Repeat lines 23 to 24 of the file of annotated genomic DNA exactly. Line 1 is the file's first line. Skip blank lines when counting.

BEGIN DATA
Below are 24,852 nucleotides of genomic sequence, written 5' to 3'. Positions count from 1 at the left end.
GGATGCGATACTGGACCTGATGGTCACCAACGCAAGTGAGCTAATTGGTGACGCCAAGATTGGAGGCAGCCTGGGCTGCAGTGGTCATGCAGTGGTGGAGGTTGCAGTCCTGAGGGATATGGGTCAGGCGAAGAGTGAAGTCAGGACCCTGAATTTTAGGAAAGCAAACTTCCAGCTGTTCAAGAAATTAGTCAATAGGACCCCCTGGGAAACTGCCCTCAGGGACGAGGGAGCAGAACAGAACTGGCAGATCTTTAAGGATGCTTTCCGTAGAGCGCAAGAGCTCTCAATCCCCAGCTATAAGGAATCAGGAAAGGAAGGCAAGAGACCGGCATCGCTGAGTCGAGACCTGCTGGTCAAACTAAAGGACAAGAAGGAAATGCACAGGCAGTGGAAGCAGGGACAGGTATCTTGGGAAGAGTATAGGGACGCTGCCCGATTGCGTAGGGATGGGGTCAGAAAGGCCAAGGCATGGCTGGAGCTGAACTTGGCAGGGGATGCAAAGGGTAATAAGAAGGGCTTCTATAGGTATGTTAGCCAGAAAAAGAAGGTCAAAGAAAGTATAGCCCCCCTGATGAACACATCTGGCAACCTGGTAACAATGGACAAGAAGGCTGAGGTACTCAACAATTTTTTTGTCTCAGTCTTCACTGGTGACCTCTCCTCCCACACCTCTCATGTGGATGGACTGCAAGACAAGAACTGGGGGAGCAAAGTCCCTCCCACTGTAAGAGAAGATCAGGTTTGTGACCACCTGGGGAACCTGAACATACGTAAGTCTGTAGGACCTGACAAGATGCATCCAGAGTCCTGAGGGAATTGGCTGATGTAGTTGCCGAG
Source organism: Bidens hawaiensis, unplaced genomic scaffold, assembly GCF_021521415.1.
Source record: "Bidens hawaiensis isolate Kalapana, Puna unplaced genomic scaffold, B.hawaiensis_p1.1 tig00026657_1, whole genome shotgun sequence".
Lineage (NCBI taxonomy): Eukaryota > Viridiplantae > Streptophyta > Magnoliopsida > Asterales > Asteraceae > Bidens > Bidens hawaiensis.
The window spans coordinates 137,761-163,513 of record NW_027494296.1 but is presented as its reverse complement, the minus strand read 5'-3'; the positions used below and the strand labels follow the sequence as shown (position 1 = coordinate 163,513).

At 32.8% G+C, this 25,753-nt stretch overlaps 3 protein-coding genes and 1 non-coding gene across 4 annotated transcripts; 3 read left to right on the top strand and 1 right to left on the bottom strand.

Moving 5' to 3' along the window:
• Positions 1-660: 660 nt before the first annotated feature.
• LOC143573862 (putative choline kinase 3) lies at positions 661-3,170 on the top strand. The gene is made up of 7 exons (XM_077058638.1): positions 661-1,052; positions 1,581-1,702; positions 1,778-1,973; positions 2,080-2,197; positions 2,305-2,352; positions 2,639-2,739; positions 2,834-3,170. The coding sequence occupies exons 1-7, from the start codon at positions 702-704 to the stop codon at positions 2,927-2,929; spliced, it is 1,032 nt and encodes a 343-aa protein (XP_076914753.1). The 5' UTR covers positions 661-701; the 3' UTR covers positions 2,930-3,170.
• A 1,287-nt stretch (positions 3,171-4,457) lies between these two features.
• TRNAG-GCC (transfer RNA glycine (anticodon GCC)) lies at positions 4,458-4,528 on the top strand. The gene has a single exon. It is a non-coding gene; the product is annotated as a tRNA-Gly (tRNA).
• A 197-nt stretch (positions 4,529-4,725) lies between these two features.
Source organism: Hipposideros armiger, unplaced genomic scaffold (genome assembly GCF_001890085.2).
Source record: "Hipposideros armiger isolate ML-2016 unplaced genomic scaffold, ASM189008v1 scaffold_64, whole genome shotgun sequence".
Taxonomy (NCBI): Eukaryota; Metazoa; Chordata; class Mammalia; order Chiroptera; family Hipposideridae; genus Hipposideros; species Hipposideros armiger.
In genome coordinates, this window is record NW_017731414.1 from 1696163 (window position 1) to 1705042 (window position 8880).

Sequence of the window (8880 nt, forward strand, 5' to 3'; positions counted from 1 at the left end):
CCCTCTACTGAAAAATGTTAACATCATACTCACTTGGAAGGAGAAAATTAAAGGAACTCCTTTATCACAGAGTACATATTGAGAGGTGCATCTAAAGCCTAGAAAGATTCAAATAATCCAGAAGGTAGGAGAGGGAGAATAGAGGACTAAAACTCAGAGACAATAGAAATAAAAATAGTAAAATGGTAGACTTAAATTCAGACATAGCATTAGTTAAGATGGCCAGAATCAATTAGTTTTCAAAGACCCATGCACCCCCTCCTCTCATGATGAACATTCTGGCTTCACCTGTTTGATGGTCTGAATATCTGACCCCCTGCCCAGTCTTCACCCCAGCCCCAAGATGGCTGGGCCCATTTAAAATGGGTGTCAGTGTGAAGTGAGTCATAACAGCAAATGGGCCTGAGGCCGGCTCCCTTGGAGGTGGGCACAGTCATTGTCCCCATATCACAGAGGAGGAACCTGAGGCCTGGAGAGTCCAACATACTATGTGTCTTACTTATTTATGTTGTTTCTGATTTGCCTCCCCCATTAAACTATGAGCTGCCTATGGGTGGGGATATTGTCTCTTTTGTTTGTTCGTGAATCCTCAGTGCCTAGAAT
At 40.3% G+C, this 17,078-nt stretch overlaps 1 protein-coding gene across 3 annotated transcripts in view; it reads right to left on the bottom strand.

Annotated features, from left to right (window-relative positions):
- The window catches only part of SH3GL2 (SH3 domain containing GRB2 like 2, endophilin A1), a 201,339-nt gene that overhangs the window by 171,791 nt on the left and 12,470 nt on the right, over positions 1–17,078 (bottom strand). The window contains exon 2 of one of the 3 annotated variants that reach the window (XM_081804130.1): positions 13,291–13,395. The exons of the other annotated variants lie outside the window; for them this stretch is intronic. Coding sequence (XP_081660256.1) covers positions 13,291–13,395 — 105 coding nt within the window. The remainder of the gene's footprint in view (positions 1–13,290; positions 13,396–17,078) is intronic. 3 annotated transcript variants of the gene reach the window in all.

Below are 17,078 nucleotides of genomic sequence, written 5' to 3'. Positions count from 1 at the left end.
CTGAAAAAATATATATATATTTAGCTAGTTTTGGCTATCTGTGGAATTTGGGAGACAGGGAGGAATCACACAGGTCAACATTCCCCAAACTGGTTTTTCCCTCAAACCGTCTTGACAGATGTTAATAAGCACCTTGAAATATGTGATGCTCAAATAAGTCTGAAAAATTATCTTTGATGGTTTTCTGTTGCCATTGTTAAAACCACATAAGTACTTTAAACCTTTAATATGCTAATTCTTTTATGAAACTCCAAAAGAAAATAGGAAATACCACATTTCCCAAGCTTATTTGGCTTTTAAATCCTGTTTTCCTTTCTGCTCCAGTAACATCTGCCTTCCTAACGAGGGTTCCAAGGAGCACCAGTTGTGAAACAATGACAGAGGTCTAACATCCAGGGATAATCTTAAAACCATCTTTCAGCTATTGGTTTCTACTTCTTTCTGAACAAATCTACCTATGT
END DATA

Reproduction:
Below are 17,078 nucleotides of genomic sequence, written 5' to 3'. Positions count from 1 at the left end.
CTGAAAAAATATATATATATTTAGCTAGTTTTGGCTATCTGTGGAATTTGGGAGACAGGGAGGAATCACACAGGTCAACATTCCCCAAACTGGTTTTTCCCTCAAACCGTCTTGACAGATGTTAATAAGCACCTTGAAATATGTGATGCTCAAATAAGTCTGAAAAATTATCTTTGATGGTTTTCTGTTGCCATTGTTAAAACCACATAAGTACTTTAAACCTTTAATATGCTAATTCTTTTATGAAACTCCAAAAGAAAATAGGAAATACCACATTTCCCAAGCTTATTTGGCTTTTAAATCCTGTTTTCCTTTCTGCTCCAGTAACATCTGCCTTCCTAACGAGGGTTCCAAGGAGCACCAGTTGTGAAACAATGACAGAGGTCTAACATCCAGGGATAATCTTAAAACCATCTTTCAGCTATTGGTTTCTACTTCTTTCTGAACAAATCTACCTATGT